Sitting on the stage of a small upper East Side auditorium off Manhattan's Park Avenue on Saturday morning, two prominent figures of the liberal media, New Yorker Magazine critic Ken Auletta and New York Times executive editor Jill Abramson, good-naturedly discussed the state of the/ news industry before a paying audience – $35 a ticket – of several hundred.
Abramson said she worried that coverage of politics was being trivialized.
"I worry that politics is covered almost like sports at a relentless who's winning and who’s losing kind of way, who's up, who's down and the political maneuvering becomes the dominant thread and what is lost is what effect it actually has on people," Abramson said, according to Politico.
Auletta couldn't help pointing out that the Times' own political coverage has been criticized precisely for treating news like a horse-race, and asked why there should be different standards for the Times and its competition.
Abramson replied, "I don't know."
Then added, jokingly, "Can I go home now? This is starting to feel a little bit like a root canal."
On a more serious note, she also told Auletta that she disagreed with the Times' own Public Editor, Margaret Sullivan, who criticized the Times
for its implied disapproval of the competing McClatchy newspaper chain. Recent Times articles suggested that McClatchy should have withheld – as the Times did, initially – the names of al-Qaida chieftains whose conversations had been secretly intercepted in the summer by American intelligence.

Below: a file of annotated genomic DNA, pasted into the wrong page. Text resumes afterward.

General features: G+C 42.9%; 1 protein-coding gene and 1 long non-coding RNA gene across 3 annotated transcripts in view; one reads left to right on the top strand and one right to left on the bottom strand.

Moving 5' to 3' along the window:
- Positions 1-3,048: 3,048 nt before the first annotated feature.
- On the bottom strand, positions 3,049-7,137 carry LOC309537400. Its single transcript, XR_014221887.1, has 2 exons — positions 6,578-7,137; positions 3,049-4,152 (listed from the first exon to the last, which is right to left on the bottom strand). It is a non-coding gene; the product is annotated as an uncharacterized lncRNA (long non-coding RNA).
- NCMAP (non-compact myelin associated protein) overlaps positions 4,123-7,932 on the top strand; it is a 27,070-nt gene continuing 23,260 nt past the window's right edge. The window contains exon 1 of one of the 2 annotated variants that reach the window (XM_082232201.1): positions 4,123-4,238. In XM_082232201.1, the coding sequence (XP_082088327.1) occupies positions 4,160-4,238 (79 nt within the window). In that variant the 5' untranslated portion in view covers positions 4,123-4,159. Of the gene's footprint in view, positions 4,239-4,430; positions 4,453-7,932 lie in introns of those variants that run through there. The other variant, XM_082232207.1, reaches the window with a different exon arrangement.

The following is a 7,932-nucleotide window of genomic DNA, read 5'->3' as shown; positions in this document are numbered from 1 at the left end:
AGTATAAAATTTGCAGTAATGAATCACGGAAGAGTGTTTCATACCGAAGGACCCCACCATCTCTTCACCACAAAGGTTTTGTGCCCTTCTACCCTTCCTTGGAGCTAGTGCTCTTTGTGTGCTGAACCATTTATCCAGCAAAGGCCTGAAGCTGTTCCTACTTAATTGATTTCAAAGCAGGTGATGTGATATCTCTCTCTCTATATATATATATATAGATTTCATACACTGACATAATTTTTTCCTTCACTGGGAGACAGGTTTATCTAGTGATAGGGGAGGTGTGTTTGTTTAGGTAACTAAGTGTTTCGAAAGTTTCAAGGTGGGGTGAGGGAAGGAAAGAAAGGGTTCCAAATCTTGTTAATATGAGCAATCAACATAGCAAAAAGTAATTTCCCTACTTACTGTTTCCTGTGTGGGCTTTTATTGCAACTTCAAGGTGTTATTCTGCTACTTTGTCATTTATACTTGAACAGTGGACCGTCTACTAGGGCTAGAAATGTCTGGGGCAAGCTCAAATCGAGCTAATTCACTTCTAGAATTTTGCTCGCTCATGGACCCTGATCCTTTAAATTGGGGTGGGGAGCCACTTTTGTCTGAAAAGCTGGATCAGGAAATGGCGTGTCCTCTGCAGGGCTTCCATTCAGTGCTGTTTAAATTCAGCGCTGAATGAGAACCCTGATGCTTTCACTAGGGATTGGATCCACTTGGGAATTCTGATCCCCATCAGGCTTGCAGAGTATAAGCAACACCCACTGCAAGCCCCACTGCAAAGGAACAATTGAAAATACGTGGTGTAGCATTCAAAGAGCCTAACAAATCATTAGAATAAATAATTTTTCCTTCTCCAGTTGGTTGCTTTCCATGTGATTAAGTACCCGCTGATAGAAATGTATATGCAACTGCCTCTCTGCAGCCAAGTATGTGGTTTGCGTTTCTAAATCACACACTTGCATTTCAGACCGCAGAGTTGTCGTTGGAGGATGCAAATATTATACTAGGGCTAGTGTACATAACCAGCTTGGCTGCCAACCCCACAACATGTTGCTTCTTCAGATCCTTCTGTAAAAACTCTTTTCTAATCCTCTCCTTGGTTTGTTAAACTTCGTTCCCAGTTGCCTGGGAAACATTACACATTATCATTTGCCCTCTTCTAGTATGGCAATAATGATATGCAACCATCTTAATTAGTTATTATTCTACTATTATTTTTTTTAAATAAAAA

Those intercepts led to emergency closures of thirteen U.S. missions in the Mideast in August out of concern that a terrorist attack was imminent.
Abramson defended the decision and said her paper's ombudsman "was wrong.” Abramson said U.S. officials warned the Times that if the paper published the names – which turned out to be al-Qaida leader Ayman al-Zawahiri and Nasser al-Wuhayshi, his man in Yemen – the Times would have "blood on our hands." McClatchy editors, in contrast, insisted terrorists in Yemen anyway knew that this conversation had been intercepted.
Lest anyone think Abramson had gone soft, she insisted that, on the whole, both the Bradley Manning and Edward Snowden leaks had been a "public service," Politico reported.
Manning was sentenced by a military judge to 35 years in prison for turning over more than 700,000 military and diplomatic files to Wiki Leaks. Snowden, now in Moscow, is the national security contractor who deliberately disclosed the scope of top-secret United States surveillance programs.
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